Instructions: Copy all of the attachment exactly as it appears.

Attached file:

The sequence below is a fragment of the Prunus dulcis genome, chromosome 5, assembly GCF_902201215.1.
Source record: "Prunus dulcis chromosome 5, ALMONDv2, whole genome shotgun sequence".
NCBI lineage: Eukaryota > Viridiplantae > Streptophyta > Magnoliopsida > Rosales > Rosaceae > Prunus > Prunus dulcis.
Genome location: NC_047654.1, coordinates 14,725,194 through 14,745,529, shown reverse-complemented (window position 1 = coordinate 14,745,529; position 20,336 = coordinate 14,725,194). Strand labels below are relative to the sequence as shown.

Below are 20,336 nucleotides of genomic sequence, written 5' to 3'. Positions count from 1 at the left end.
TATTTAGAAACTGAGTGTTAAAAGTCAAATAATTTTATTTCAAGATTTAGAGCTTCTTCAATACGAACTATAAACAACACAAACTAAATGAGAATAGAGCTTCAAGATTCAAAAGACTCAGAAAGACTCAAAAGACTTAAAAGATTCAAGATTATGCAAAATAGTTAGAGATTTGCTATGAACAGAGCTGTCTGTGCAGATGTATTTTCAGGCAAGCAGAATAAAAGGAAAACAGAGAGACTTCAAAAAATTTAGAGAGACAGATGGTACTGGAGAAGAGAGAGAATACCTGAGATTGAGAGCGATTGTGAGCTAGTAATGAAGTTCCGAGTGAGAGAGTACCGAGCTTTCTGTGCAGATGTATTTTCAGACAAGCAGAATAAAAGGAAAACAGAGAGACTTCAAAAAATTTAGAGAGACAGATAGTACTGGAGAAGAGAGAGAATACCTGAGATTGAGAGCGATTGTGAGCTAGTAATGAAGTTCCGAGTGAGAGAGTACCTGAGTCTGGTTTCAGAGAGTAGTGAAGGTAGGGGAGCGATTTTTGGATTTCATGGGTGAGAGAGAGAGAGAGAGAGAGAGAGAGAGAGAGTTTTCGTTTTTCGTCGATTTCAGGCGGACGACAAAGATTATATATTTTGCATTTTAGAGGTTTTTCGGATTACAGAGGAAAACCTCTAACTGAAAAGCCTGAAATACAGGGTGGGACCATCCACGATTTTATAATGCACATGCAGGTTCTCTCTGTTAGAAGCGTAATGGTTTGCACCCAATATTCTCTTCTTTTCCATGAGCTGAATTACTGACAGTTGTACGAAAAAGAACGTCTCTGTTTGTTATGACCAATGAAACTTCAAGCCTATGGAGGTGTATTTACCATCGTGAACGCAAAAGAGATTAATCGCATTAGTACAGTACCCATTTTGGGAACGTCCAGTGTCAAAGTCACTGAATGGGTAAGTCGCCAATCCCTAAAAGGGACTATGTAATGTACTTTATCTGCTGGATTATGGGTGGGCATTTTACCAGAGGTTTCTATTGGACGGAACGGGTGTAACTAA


The sequence below is a fragment of the Prunus dulcis genome, chromosome 5, assembly GCF_902201215.1.
Source record: "Prunus dulcis chromosome 5, ALMONDv2, whole genome shotgun sequence".
NCBI lineage: Eukaryota > Viridiplantae > Streptophyta > Magnoliopsida > Rosales > Rosaceae > Prunus > Prunus dulcis.
Genome location: NC_047654.1, coordinates 14,725,194 through 14,745,529, shown reverse-complemented (window position 1 = coordinate 14,745,529; position 20,336 = coordinate 14,725,194). Strand labels below are relative to the sequence as shown.

Below are 20,336 nucleotides of genomic sequence, written 5' to 3'. Positions count from 1 at the left end.
TATTTAGAAACTGAGTGTTAAAAGTCAAATAATTTTATTTCAAGATTTAGAGCTTCTTCAATACGAACTATAAACAACACAAACTAAATGAGAATAGAGCTTCAAGATTCAAAAGACTCAGAAAGACTCAAAAGACTTAAAAGATTCAAGATTATGCAAAATAGTTAGAGATTTGCTATGAACAGAGCTGTCTGTGCAGATGTATTTTCAGGCAAGCAGAATAAAAGGAAAACAGAGAGACTTCAAAAAATTTAGAGAGACAGATGGTACTGGAGAAGAGAGAGAATACCTGAGATTGAGAGCGATTGTGAGCTAGTAATGAAGTTCCGAGTGAGAGAGTACCGAGCTTTCTGTGCAGATGTATTTTCAGACAAGCAGAATAAAAGGAAAACAGAGAGACTTCAAAAAATTTAGAGAGACAGATAGTACTGGAGAAGAGAGAGAATACCTGAGATTGAGAGCGATTGTGAGCTAGTAATGAAGTTCCGAGTGAGAGAGTACCTGAGTCTGGTTTCAGAGAGTAGTGAAGGTAGGGGAGCGATTTTTGGATTTCATGGGTGAGAGAGAGAGAGAGAGAGAGAGAGAGAGAGAGTTTTCGTTTTTCGTCGATTTCAGGCGGACGACAAAGATTATATATTTTGCATTTTAGAGGTTTTTCGGATTACAGAGGAAAACCTCTAACTGAAAAGCCTGAAATACAGGGTGGGACCATCCACGATTTTATAATGCACATGCAGGTTCTCTCTGTTAGAAGCGTAATGGTTTGCACCCAATATTCTCTTCTTTTCCATGAGCTGAATTACTGACAGTTGTACGAAAAAGAACGTCTCTGTTTGTTATGACCAATGAAACTTCAAGCCTATGGAGGTGTATTTACCATCGTGAACGCAAAAGAGATTAATCGCATTAGTACAGTACCCATTTTGGGAACGTCCAGTGTCAAAGTCACTGAATGGGTAAGTCGCCAATCCCTAAAAGGGACTATGTAATGTACTTTATCTGCTGGATTATGGGTGGGCATTTTACCAGAGGTTTCTATTGGACGGAACGGGTGTAACTAA